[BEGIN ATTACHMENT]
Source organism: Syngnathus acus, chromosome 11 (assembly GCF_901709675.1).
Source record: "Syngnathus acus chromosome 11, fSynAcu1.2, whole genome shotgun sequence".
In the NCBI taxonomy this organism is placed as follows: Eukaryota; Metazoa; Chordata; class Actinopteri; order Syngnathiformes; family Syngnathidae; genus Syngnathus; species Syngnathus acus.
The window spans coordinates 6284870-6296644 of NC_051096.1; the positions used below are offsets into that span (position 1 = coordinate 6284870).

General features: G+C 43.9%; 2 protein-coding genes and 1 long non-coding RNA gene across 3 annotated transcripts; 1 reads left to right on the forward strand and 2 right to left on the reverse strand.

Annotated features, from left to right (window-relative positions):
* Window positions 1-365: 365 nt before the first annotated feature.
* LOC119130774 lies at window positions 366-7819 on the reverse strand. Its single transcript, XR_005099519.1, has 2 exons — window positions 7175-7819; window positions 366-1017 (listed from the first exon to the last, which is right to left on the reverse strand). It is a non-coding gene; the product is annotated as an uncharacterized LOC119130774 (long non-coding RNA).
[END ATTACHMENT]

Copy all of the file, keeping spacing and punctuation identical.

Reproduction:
Source organism: Syngnathus acus, chromosome 11 (assembly GCF_901709675.1).
Source record: "Syngnathus acus chromosome 11, fSynAcu1.2, whole genome shotgun sequence".
In the NCBI taxonomy this organism is placed as follows: Eukaryota; Metazoa; Chordata; class Actinopteri; order Syngnathiformes; family Syngnathidae; genus Syngnathus; species Syngnathus acus.
The window spans coordinates 6284870-6296644 of NC_051096.1; the positions used below are offsets into that span (position 1 = coordinate 6284870).

General features: G+C 43.9%; 2 protein-coding genes and 1 long non-coding RNA gene across 3 annotated transcripts; 1 reads left to right on the forward strand and 2 right to left on the reverse strand.

Annotated features, from left to right (window-relative positions):
* Window positions 1-365: 365 nt before the first annotated feature.
* LOC119130774 lies at window positions 366-7819 on the reverse strand. Its single transcript, XR_005099519.1, has 2 exons — window positions 7175-7819; window positions 366-1017 (listed from the first exon to the last, which is right to left on the reverse strand). It is a non-coding gene; the product is annotated as an uncharacterized LOC119130774 (long non-coding RNA).